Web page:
Re­spect­ing our fun­da­men­tal rights

The Star (Jamaica) - - FRONT PAGE -

The news from St El­iz­a­beth last week that a 64-year-old pas­tor, Ru­pert Clarke, was charged un­der the Sex­ual Of­fences Act with hav­ing sex with a mi­nor, a girl un­der the age of 16, is hor­ri­fy­ing. But com­ments on so­cial me­dia and else­where raised many other im­por­tant is­sues. Just to be clear, since Clarke is charged and placed be­fore the court, the mat­ter is ex­pected to pro­ceed to com­mit­tal pro­ceed­ings and pos­si­bly trial in the Cir­cuit Court. If the case goes to trial, a jury of his peers will de­cide his guilt or in­no­cence based on the ev­i­dence pre­sented in court and the di­rec­tions in law given by the pre­sid­ing judge. Th­ese mat­ters are usu­ally tried in-cam­era [with­out the pub­lic be­ing present] and so the me­dia will not be present or be per­mit­ted to pub­lish ev­i­dence of the trial. Thus, at the end, what the pub­lic will know is whether or not Clarke is guilty and, if so, the sen­tence im­posed by the judge. It is also re­ported that Heather Mur­ray, a prin­ci­pal of a prom­i­nent high school in the par­ish, at­tended the bail hear­ing in the par­ish court.

In so­cial me­dia and else­where, the prin­ci­pal was harshly crit­i­cised; and some even called on her to re­sign.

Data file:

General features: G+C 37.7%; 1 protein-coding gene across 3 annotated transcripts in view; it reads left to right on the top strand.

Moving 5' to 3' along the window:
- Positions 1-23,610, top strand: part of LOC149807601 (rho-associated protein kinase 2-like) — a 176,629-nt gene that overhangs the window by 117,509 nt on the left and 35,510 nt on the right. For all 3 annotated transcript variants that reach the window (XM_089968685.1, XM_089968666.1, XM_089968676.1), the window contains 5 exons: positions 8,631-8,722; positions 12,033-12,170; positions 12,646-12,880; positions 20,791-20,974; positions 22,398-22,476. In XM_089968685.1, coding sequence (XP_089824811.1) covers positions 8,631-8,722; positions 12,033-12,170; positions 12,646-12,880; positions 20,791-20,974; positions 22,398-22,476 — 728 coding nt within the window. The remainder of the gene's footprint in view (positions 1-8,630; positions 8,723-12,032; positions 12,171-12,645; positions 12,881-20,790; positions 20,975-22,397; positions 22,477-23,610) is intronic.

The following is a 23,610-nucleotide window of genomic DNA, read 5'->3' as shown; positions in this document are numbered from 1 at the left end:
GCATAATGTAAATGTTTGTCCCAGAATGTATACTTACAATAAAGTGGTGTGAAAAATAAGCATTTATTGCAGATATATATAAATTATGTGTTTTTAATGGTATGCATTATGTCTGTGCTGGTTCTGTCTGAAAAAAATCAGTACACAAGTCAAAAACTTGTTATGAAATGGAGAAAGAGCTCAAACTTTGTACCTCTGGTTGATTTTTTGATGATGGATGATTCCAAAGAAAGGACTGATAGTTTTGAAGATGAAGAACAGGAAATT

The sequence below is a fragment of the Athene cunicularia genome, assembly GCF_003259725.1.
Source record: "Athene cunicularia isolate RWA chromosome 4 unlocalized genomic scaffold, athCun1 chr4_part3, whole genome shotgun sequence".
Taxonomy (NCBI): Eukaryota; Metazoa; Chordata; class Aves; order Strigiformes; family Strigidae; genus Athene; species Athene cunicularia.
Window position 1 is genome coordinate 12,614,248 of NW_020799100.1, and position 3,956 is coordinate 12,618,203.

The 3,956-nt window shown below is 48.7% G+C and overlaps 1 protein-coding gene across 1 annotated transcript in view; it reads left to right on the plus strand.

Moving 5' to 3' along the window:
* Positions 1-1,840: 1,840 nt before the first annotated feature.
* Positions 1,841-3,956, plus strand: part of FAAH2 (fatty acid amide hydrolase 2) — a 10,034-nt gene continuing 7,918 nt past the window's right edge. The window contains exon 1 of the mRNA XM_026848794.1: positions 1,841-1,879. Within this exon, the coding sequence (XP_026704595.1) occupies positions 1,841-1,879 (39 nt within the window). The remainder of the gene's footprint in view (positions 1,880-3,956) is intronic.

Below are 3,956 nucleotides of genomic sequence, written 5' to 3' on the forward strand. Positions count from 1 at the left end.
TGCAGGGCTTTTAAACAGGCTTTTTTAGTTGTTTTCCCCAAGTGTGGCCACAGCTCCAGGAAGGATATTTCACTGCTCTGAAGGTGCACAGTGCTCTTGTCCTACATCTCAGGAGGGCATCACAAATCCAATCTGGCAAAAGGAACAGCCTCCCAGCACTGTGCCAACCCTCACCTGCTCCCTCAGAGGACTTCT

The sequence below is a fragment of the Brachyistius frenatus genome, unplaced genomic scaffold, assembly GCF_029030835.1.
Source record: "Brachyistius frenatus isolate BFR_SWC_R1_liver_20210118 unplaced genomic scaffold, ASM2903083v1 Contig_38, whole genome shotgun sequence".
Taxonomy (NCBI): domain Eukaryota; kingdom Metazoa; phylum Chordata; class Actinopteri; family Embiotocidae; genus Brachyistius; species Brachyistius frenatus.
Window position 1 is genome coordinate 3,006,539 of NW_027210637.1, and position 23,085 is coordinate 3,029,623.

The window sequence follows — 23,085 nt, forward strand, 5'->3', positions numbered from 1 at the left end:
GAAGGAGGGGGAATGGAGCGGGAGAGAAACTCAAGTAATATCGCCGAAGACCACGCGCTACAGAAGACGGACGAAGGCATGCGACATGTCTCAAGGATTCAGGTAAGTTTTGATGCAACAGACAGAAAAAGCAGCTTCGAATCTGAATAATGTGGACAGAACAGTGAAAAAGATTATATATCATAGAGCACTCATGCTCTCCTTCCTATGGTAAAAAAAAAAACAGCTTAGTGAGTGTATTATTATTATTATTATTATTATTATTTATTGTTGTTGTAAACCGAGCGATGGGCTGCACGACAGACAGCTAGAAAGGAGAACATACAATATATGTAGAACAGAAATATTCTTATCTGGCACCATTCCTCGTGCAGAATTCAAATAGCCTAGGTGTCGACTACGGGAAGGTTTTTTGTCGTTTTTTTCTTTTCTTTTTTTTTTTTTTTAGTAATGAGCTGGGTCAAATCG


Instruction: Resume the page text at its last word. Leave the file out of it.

This re­sponse from sec­tions of the pub­lic, in­clud­ing Peo­ple’s Na­tional Party coun­cil­lor Kari Dou­glas, is trou­bling and raises is­sues as to the re­spect that must be shown for the prin­ci­pal’s fun­da­men­tal right to peace­ful as­sem­bly and as­so­ci­a­tion as pro­vided for in our Con­sti­tu­tion.

While the op­tics of the prin­ci­pal sit­ting in a court­room to al­legedly pro­vide sup­port to an ac­cuser of a sex­ual of­fence might not look good, the prin­ci­pal, like any Ja­maican cit­i­zen, has a right to en­ter a court that is open to the pub­lic and lis­ten to the pro­ceed­ings with­out hav­ing to give any ex­pla­na­tion to any­one.

The prin­ci­pal has noth­ing to an­swer to or apol­o­gise for. Coun­cil­lor Dou­glas is clearly out of or­der and is show­ing scant re­gard for the laws of Ja­maica.

At this stage, Clarke is deemed to be in­no­cent un­til proven guilty. He should not be con­demned just yet. The pub­lic should await the jury’s ver­dict.

It is also re­ported that the prin­ci­pal blocked a pho­tog­ra­pher who was try­ing to take a pic­ture of the ac­cused man.

If true, this is com­mend­able in that she might have saved the pho­tog­ra­pher from pros­e­cu­tion, as the law is clear that per­sons in cus­tody must not be pho­tographed within the precincts of the court.

Go­ing for­ward, it might be wise for coun­cil­lor Dou­glas and oth­ers to show greater re­spect for the rights of oth­ers and the laws of Ja­maica. We should all wait on the jury’s ver­dict.

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